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hesspe
Community Champion

JAWS, Canvas, IE8

Hi,

A student  has an old version of the JAWS screen reader (5.0) that she can't afford to update, and which she uses in conjunction with IE 8.  Canvas won't work with IE8, and the student is afraid that if she updates IE or switches to another modern browser it will break JAWS, which now works with sites she needs to access other than Canvas.  I'm looking for suggestions for getting her access to Canvas without affecting JAWS 5.0 performance.  (cross posted to UEN)

Thanks,

-Peter

Tags (1)
5 Replies
chofer
Community Coach
Community Coach

Hi  @hesspe ...

I am sorry to see that your question has been sitting here unanswered for a long time.  I wanted to check in with you, however.  It appears as though you may have stumped members of the Canvas Community with your question.  Since you first posted this question, has this issue been resolved with the student?  Have you heard if this is still an issue with newer browsers that are currently available?  If you could please come back to this posting to provide us with an update, that would be great.  Looking forward to hearing back from you, Peter.

Stefanie
Community Team
Community Team

 @hesspe ‌, I've also shared the question with the Accessibility‌ group to broaden its exposure to those who are most likely to have experience helping students with screen readers.

Thank you for sharing the question to the Accessibility group stefaniesanders‌. Hopefully this issue has been resolved already for you. As a reference, the Accessibility within Canvas page has some information on what screen readers are supported by Canvas. Generally, older versions of JAWS will be problematic for Canvas as well many modern websites. Unfortunately JAWS is also very expensive to update.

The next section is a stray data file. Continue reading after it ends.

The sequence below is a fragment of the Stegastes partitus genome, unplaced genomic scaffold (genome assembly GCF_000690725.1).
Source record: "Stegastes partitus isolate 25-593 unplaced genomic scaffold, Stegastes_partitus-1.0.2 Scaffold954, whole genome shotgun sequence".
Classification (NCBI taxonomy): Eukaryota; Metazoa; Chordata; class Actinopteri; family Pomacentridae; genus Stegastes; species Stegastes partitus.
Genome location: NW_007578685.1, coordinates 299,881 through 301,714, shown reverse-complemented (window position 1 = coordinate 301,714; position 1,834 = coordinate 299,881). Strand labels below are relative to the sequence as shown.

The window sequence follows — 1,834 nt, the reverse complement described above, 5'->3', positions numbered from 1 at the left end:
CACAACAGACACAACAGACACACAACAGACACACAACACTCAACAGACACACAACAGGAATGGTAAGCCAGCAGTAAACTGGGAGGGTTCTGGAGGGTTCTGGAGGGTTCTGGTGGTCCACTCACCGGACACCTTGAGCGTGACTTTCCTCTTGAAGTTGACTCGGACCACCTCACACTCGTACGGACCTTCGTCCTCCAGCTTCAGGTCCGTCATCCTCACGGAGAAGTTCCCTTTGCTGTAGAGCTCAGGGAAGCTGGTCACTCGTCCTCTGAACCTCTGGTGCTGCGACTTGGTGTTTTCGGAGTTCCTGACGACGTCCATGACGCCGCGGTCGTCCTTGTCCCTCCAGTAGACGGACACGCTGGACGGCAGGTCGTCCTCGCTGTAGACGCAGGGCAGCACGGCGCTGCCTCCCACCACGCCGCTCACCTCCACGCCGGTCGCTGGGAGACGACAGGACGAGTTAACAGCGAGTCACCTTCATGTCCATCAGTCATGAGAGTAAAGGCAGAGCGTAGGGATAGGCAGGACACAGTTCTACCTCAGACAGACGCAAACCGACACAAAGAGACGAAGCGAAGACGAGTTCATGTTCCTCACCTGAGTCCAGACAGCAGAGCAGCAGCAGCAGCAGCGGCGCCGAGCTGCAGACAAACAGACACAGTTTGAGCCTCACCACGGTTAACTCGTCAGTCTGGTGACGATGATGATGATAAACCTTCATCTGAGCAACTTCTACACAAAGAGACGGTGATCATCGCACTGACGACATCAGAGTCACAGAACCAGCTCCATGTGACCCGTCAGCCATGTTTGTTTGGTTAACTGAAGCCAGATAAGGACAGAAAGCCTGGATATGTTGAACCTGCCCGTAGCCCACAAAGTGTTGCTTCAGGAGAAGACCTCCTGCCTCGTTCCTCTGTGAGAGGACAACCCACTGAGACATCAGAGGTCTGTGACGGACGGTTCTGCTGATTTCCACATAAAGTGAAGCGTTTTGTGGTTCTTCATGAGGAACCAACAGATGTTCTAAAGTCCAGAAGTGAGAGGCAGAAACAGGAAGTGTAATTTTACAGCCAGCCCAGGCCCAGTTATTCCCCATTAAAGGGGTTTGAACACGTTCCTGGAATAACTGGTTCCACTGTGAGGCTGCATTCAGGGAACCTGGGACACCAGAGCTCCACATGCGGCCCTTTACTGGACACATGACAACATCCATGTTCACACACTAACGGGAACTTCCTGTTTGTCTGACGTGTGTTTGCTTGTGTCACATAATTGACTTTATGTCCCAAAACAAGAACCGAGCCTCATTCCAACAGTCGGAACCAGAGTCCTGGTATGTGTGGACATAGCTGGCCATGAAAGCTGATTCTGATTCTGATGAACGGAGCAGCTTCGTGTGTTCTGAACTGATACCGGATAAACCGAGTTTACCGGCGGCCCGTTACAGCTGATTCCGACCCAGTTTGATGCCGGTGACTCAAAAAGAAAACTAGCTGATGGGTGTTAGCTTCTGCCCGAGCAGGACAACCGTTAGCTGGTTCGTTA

A couple of options in case the student or anyone else is in that situation: 

  1. The student may want to consider using the free, open-source NVDA screen reader that is supported by Canvas. 
  2. There are a variety of state and government resources available to help student purchase otherwise unaffordable assistive technology. Your campus Disability Resource Center is probably aware of these resources. Alternatively you could do a search for Your State Name + "Vocational Rehabilitation" or "Division or Department for the Blind". 

Good luck! 

chofer
Community Coach
Community Coach

Hello  @hesspe ...

I am checking in with you once again to see if you've been able to get this question resolved on your own?  Since there hasn't been any recent activity in this thread and since we've not heard back from you on this topic, I am going to mark this question as "Assumed Answered".  However, if you feel that one of the above replies has helped to answer your question, please go ahead and mark it as "Correct".  But please feel free to post an update for us below.  Thanks Peter!

DebeeArmstrong
Community Participant

I would second the comment that NVDA works great with Canvas. There is a learning curve but if your student can use Firefox or Chrome, then downloading the free NVDA will solve any access issues with Canvas.

I have taken many exams using NVDA and Canvas with firefox. Normally I use JAWS at home with Chrome, but when I was proctored I had to use NVDA because the college didn't have JAWS. I requested double time because NVDA runs a bit slower, is a bit less responsive, being a free open-source program. But it works just fine. 

If you do use NVDA, please take the time to investigate the many free, high-quality voices available but which are not installed by default. Like many open-source projects written by geeks, the default voice is one that we blind software engineers love because it is very accurate -- you can spot a syntax error a mile away. But it doesn't sound human and is hard for the novice to understand. At our college, I keep telling the IT people to get off their lazy rear ends and not use the default voice -- it's really only for geeks!

I took courses in Spanish and in SQL and the default voice was wonderful for that. But I've been listening to synthesized speech since 1980. It's totally unfair to expect a beginner to be able to understand it.